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Guest Post by Rev. Debra W. Haffner, Director, Religious Institute on Sexual Morality, Justice, and Healing a multifaith organization with more than 4400 religious leaders in its network.
First, you need to know who I am. I am a Jewish Unitarian Universalist sexologist minister. I am heterosexual, married, middle aged, the mother of two children, and the author of parenting books. I am the co-founder and director of the Religious Institute on Sexual Morality, Justice, and Healing, a network of more than 4400 religious leaders from more than 50 faith traditions that affirm sexual justice issues.
And my heart broke a little last week when the President-elect selected the Rev. Rick Warren to offer the invocation at his inauguration. Perhaps like you, I was elated on election night. I’ve worn a button that says 1/20/09 for a year now. I celebrated this historical victory for weeks; I still haven’t put away the November 5th New York Times front page.
The American people have not just elected the first African American president, they elected a pro-choice, pro-family planning, pro-sex education president; a president who said the words “gay and straight” in his acceptance speech. My heart sang.
So, I don’t know how to make sense that Rev. Rick Warren was chosen for this honor. Some commentators have suggested it was a symbolic way of reaching out to the evangelical community that overwhelmingly did not vote for him. People said the selection of the Rev. Joseph Lowery, a civil rights hero, to do the benediction balances out Rev. Warren, showing the range of faith values in the US. Others suggest that it was shrewd politically, as Rev. Warren’s acceptance of the offer was an indication to the conservative community that they were to work with the new president. Others have said to let this go, because it is the appointments and actions that matter; after all, who remembers who prays at the inauguration. The conversation on my blog has been fascinating. Lots of people are trying to understand.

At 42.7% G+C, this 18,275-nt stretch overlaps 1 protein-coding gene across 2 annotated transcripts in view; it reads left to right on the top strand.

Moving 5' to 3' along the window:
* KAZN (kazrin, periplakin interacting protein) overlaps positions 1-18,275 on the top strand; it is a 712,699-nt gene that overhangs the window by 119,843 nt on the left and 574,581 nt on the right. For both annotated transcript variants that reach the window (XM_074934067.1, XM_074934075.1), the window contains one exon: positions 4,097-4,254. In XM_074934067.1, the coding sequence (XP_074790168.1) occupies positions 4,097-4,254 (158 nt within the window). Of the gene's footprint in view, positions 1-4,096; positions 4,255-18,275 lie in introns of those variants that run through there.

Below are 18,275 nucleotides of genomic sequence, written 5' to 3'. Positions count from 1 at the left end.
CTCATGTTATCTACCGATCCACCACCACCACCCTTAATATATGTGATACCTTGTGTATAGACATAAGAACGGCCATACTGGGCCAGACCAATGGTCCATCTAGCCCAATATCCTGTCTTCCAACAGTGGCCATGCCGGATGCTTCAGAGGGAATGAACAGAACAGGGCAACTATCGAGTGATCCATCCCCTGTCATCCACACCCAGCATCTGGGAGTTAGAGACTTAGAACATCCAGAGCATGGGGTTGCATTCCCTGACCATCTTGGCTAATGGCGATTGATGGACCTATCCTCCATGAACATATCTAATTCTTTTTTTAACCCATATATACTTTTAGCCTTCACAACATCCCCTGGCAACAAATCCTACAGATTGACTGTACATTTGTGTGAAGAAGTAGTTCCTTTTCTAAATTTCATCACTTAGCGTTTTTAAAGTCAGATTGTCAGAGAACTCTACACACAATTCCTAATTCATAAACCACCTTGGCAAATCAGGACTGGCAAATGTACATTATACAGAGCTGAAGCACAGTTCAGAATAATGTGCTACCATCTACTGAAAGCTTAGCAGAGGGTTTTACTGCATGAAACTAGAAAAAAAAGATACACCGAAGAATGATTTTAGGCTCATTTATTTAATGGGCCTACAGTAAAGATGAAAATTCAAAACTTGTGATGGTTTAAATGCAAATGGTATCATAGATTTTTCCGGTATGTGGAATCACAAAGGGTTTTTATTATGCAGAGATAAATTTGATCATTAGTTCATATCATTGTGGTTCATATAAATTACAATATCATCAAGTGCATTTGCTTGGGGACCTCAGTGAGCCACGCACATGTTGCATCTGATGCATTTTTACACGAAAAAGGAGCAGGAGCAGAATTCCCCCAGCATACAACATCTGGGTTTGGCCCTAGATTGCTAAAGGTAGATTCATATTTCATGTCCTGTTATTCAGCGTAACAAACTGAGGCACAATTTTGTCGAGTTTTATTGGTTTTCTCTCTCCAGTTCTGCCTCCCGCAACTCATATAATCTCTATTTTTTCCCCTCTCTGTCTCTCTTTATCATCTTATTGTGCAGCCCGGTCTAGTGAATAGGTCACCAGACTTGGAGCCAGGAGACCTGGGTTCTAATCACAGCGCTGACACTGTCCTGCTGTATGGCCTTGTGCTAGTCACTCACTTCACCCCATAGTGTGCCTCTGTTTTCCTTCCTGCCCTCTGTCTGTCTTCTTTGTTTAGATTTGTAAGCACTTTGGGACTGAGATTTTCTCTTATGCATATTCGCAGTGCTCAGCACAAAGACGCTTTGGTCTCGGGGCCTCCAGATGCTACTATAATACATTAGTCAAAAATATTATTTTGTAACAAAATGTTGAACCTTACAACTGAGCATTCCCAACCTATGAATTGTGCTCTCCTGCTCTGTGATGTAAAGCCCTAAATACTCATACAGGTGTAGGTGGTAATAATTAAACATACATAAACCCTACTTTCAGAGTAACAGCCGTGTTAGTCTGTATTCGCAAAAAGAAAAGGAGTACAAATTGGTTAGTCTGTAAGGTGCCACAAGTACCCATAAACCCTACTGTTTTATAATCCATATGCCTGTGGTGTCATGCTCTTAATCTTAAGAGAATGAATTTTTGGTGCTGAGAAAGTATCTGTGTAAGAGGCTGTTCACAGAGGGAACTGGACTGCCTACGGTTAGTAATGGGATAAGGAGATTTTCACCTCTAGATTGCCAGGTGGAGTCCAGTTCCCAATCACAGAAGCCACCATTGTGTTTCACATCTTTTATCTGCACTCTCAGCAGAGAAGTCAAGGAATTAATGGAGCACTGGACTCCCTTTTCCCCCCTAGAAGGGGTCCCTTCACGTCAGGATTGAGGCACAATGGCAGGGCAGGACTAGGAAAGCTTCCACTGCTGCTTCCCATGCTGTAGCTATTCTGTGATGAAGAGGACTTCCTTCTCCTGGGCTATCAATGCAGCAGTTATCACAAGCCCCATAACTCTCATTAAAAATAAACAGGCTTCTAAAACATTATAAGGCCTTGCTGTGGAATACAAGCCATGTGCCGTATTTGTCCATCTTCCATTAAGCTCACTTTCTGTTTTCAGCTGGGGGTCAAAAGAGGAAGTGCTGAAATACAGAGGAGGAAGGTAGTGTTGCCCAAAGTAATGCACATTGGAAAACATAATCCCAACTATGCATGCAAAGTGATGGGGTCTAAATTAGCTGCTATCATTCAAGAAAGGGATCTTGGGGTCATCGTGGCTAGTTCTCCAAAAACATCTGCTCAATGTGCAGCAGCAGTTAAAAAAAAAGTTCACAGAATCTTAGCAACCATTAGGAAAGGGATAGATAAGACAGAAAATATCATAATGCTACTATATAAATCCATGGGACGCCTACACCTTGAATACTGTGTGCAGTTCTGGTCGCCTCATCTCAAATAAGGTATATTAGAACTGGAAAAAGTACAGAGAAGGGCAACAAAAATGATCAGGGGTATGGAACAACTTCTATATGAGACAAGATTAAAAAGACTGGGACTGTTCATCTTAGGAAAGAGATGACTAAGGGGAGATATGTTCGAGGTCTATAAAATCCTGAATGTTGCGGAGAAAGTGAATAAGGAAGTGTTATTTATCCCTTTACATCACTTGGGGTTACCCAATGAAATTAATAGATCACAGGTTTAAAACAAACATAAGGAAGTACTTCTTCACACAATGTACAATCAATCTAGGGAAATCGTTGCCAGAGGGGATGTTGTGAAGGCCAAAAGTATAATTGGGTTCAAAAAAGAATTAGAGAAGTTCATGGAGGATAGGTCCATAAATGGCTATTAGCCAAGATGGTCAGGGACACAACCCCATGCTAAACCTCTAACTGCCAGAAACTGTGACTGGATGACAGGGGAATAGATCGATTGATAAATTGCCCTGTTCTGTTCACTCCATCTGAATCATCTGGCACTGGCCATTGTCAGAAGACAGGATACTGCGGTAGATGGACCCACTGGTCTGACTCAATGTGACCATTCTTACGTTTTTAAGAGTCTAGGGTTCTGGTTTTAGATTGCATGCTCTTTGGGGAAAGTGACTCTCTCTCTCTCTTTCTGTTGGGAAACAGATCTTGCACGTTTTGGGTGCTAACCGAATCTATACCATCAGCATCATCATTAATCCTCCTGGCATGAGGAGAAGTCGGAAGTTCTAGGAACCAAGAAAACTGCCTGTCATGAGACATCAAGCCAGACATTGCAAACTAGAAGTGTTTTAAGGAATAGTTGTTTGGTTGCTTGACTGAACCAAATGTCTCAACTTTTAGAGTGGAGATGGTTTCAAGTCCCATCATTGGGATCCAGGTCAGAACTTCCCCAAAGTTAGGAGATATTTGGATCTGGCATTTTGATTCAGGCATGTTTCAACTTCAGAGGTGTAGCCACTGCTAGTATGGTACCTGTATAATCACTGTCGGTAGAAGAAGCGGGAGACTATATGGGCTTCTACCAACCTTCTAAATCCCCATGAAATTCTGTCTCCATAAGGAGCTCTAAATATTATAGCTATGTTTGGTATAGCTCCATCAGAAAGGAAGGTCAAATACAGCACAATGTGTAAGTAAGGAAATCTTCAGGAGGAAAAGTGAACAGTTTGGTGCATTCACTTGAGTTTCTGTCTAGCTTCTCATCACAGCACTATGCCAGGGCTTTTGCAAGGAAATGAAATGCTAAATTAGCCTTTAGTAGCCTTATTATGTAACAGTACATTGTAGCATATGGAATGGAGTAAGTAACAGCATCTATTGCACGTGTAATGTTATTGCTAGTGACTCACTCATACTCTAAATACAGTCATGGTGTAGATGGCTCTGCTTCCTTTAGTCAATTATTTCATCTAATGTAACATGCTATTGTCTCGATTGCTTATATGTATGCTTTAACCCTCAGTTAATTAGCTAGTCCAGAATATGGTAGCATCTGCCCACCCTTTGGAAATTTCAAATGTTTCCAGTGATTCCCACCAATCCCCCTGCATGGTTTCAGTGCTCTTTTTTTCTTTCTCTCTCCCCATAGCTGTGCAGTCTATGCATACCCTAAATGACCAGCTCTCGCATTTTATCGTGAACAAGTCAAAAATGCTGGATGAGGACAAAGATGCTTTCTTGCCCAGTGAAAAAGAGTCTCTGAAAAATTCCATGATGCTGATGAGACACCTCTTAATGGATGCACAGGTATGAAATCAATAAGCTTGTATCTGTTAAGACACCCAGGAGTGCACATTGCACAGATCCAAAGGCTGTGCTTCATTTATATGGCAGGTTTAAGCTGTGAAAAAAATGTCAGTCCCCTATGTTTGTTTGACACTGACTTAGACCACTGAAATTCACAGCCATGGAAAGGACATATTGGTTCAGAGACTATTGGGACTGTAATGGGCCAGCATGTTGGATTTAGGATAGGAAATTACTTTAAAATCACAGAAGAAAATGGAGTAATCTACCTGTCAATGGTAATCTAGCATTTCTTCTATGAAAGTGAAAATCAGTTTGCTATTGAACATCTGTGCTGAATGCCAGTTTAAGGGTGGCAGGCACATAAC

But, I keep coming back to the fact that the Rev. Warren has compared abortion to the Holocaust and homosexuals to pedophiles and incest perpetrators. I keep coming back to the fact that the Saddleback web site says that homosexuality is sinful; read it yourselves. I can’t forget that until two days ago, it also said that people who were homosexual were not welcome as members of the church community: what happened to “love your neighbor as yourself?” Did Jesus ever exclude anyone from worship?
And I can’t help but wonder is there any way that the inaugural team would have chosen a minister who held racist or anti-semitic views for this place of honor? Would it have been seen as insignificant if someone who worked on poverty but also had spoken out against Israel had been chosen? Why is it then that someone who has publicly advocated for taking away a woman’s right to choose and marriage from committed loving couples because of their biological sex is still all right? Think about the uproar from Republicans if President Bush had called on a pro-choice minister to offer his invocation. Why then are those of us who are upset about this being portrayed as unreasonable or politically naïve when we are speaking out against his hate speech?
Most of the people who have been quoted in the media protesting this decision have been gay and lesbian secular leaders. But I’m offended too. Millions of us worked tirelessly for this election because we believed in change, and that change would mean an end to the attacks on reproductive justice and LGBT persons’ civil rights. We understand that until all adults have the right to consensual sexual relationships and all loving adult couples have the right to marry, our own sexual rights are not secure. In fact, Saddleback until two days ago said that cohabitating heterosexual s were not welcome as members either. We’re all just a little less sure that we can count on the change we’ve been promised.
In this season of Advent, we are indeed waiting and praying that our hopes–not just for the new administration, but for us all–are realized. And I’m praying to let go of this dismay so I can truly celebrate on January 20th.